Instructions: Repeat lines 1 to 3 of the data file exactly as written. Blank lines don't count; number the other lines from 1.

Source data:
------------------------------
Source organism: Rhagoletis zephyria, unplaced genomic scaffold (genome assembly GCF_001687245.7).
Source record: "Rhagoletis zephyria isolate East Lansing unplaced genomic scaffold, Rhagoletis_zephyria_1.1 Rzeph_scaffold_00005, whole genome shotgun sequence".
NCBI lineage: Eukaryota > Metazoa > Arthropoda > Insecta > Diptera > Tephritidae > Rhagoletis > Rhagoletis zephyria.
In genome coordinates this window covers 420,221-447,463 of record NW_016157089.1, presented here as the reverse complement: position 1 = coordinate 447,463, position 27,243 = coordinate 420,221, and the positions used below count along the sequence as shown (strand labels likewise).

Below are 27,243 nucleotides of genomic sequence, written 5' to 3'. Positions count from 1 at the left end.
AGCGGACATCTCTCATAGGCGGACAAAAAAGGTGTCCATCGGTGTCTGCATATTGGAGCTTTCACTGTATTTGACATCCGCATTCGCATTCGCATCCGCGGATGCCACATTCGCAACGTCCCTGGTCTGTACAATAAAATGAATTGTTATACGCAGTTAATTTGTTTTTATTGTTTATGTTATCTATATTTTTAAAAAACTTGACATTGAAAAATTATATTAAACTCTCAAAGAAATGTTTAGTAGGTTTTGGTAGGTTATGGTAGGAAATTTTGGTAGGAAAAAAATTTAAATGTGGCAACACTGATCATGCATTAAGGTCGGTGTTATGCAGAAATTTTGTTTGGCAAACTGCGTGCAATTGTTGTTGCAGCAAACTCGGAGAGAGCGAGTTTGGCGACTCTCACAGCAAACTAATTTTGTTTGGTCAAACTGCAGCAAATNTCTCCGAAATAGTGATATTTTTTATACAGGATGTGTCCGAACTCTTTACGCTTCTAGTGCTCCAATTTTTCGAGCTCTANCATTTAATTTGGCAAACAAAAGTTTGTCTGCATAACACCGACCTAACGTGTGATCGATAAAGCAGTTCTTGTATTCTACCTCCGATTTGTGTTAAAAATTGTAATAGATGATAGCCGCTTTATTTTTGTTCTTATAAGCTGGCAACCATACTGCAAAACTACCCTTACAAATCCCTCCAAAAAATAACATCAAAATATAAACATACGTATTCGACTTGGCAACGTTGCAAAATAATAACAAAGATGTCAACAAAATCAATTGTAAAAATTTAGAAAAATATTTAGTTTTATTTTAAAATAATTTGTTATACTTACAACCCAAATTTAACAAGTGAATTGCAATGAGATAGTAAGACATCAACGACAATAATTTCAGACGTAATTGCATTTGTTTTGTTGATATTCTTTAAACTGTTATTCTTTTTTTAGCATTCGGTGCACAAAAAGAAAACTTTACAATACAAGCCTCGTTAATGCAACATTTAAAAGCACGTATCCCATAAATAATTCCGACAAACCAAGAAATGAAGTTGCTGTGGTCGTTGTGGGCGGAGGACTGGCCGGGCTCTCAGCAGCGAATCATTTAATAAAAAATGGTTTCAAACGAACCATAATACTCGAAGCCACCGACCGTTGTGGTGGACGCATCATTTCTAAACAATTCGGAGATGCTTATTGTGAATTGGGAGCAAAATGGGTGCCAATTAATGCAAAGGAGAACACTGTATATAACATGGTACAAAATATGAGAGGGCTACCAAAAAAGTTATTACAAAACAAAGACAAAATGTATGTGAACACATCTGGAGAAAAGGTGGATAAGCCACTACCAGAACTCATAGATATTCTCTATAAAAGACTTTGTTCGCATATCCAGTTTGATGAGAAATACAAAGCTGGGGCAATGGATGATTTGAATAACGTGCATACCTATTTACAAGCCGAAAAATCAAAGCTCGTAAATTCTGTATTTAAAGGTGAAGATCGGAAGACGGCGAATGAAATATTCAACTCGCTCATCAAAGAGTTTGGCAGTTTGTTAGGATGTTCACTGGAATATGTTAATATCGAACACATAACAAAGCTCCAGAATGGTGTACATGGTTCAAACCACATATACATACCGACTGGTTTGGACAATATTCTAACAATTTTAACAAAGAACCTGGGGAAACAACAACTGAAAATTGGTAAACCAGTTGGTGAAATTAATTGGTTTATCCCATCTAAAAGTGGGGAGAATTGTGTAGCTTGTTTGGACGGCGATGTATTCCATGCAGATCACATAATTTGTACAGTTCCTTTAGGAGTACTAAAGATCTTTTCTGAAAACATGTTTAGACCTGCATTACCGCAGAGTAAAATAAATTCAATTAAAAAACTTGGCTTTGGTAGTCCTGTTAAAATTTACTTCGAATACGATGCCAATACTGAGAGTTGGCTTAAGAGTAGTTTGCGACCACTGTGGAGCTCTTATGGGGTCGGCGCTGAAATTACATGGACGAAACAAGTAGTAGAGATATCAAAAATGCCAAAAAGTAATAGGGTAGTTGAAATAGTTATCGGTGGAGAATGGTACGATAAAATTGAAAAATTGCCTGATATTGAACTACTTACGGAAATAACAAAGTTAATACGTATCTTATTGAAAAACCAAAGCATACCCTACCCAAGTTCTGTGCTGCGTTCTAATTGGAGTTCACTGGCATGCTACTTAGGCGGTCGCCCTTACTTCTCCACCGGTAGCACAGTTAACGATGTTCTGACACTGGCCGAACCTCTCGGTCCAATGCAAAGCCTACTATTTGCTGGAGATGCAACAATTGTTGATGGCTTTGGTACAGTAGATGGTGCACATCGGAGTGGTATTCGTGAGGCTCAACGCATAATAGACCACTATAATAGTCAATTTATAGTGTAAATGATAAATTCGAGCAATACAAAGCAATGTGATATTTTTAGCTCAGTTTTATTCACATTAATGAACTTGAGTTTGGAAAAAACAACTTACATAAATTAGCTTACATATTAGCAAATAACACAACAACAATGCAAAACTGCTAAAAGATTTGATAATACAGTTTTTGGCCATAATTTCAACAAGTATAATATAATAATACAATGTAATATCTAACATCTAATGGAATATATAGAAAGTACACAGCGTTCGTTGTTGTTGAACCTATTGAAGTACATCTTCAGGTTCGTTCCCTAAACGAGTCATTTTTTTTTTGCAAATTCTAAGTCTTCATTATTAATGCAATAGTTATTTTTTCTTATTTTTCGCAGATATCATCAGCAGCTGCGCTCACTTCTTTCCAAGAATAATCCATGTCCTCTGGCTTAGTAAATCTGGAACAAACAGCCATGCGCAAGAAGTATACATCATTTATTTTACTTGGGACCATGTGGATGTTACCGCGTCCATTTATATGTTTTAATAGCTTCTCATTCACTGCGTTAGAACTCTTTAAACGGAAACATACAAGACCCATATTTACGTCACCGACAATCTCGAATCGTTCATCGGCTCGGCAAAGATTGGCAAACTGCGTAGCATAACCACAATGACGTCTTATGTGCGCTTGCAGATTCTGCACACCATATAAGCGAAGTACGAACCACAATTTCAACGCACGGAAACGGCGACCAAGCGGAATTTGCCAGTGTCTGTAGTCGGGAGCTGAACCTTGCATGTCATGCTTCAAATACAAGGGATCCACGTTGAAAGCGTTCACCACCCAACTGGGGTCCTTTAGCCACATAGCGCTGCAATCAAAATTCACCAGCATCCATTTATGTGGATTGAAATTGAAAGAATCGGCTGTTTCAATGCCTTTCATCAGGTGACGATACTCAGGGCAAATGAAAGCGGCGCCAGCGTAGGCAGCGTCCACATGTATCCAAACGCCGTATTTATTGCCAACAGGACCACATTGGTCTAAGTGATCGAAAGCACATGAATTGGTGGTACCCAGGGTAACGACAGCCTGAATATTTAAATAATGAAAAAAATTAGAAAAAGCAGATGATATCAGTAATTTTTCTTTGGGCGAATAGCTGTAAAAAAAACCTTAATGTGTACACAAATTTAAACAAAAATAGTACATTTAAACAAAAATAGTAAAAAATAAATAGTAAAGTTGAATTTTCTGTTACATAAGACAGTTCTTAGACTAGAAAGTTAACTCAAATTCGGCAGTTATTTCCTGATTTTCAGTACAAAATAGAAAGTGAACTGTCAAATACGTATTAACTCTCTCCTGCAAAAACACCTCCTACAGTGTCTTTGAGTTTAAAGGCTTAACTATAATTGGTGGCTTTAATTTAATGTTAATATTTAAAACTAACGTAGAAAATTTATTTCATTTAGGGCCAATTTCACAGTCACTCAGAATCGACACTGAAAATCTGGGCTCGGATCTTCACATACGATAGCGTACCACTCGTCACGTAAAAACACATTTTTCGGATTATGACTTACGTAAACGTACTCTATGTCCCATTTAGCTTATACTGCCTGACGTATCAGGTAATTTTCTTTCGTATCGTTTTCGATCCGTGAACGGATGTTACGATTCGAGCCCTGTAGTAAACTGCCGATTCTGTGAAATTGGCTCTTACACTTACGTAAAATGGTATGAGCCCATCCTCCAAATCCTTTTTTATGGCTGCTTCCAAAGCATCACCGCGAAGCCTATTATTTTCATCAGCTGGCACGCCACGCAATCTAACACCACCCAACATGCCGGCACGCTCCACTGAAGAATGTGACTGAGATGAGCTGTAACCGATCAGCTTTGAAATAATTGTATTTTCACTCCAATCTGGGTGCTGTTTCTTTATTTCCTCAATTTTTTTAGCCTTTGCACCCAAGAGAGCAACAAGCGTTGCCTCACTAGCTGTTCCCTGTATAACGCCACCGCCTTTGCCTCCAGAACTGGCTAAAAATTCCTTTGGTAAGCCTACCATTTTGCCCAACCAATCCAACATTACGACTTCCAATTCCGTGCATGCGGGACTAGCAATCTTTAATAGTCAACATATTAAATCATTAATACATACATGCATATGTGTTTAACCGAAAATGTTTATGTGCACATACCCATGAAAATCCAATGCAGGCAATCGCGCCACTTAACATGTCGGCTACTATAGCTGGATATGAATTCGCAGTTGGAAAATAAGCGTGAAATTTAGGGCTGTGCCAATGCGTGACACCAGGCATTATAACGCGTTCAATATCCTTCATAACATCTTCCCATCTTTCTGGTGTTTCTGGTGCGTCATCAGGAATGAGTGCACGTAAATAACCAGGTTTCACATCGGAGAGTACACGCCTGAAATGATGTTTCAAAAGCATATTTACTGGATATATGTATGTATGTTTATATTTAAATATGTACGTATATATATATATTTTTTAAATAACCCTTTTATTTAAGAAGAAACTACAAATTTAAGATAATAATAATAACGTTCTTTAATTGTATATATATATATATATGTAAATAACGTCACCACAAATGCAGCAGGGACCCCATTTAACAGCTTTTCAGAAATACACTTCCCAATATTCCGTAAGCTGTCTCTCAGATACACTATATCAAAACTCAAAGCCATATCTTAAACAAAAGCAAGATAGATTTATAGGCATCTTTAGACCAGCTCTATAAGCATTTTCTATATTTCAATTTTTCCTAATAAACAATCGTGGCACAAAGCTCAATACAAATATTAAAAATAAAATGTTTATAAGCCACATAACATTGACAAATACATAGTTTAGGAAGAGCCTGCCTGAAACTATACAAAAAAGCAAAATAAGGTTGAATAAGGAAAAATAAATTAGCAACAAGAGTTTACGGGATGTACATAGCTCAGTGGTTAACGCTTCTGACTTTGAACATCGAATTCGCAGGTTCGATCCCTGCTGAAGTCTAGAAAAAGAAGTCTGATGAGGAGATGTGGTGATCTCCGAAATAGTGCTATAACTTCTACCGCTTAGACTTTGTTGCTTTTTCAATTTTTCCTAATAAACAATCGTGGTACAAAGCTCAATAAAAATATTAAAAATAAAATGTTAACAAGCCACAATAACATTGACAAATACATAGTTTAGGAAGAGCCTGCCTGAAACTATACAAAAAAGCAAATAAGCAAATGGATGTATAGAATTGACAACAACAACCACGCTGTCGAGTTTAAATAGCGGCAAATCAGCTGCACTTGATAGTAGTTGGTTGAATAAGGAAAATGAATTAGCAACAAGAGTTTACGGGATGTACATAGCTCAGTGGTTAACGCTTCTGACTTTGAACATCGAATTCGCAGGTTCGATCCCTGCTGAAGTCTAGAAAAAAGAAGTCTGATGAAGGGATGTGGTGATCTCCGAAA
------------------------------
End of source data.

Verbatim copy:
Source organism: Rhagoletis zephyria, unplaced genomic scaffold (genome assembly GCF_001687245.7).
Source record: "Rhagoletis zephyria isolate East Lansing unplaced genomic scaffold, Rhagoletis_zephyria_1.1 Rzeph_scaffold_00005, whole genome shotgun sequence".
NCBI lineage: Eukaryota > Metazoa > Arthropoda > Insecta > Diptera > Tephritidae > Rhagoletis > Rhagoletis zephyria.